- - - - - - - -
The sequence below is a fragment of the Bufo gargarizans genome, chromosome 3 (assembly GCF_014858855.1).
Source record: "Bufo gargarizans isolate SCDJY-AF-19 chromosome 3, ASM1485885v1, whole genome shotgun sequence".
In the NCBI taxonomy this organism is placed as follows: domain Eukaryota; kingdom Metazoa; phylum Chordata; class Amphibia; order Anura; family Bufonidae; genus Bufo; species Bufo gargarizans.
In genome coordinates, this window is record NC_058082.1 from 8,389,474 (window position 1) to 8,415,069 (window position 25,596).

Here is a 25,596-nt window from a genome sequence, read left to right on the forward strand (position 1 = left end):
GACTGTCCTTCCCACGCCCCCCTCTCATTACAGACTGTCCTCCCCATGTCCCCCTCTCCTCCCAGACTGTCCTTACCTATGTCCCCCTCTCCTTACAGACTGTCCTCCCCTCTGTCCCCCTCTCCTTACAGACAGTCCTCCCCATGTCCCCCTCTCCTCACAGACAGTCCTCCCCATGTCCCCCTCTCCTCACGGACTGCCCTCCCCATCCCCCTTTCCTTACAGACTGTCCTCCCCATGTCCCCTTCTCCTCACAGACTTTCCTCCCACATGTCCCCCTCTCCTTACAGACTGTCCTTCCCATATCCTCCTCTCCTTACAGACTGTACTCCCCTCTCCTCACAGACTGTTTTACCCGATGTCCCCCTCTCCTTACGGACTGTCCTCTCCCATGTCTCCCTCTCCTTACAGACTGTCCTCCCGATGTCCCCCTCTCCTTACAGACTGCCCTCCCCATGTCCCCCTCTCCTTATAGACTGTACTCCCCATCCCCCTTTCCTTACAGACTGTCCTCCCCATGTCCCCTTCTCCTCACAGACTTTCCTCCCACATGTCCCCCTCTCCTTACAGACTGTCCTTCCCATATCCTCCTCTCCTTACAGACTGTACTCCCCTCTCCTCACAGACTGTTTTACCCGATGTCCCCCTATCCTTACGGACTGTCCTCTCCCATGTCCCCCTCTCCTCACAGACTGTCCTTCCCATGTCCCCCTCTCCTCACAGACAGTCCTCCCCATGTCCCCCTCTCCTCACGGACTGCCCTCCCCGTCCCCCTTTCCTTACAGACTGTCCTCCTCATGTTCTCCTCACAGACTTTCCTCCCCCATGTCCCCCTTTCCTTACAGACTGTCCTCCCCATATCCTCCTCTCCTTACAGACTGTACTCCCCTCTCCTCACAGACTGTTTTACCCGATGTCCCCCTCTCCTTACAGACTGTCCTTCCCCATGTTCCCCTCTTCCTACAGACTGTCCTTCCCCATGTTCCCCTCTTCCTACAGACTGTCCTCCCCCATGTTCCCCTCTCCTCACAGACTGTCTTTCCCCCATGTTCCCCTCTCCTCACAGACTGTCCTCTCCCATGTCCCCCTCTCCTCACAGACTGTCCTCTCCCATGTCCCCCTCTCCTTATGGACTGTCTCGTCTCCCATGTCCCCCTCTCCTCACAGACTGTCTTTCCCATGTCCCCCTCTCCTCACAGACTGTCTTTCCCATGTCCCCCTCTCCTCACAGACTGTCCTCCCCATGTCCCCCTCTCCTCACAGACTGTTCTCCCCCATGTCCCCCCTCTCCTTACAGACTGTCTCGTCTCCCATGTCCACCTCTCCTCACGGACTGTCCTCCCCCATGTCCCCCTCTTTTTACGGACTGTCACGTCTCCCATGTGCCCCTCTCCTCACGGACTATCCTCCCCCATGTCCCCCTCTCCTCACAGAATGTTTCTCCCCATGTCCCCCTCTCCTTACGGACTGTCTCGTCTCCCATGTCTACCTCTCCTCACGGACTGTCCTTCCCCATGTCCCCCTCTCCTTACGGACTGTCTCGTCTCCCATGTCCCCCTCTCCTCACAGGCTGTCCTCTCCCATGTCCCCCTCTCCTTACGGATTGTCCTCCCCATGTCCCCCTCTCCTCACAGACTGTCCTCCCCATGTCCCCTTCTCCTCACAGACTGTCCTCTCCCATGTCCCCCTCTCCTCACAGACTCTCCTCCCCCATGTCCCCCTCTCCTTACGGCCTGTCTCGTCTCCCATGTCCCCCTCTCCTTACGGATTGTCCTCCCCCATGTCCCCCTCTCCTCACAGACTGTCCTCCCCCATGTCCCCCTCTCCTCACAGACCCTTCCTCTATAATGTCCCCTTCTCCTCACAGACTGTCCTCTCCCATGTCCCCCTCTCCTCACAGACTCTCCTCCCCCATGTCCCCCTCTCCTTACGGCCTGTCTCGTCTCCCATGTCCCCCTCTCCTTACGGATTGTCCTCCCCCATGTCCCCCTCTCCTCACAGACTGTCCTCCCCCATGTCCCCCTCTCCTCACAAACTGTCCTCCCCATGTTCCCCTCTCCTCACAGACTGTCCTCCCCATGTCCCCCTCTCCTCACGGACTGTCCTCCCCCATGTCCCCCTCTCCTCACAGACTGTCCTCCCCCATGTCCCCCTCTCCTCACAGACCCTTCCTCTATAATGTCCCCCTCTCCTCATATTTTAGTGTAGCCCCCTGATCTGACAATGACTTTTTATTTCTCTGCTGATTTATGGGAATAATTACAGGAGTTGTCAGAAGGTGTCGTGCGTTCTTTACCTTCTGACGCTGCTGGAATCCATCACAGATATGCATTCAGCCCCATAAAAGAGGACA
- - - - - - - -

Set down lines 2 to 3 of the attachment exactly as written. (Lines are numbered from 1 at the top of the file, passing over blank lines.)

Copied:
Source record: "Bufo gargarizans isolate SCDJY-AF-19 chromosome 3, ASM1485885v1, whole genome shotgun sequence".
In the NCBI taxonomy this organism is placed as follows: domain Eukaryota; kingdom Metazoa; phylum Chordata; class Amphibia; order Anura; family Bufonidae; genus Bufo; species Bufo gargarizans.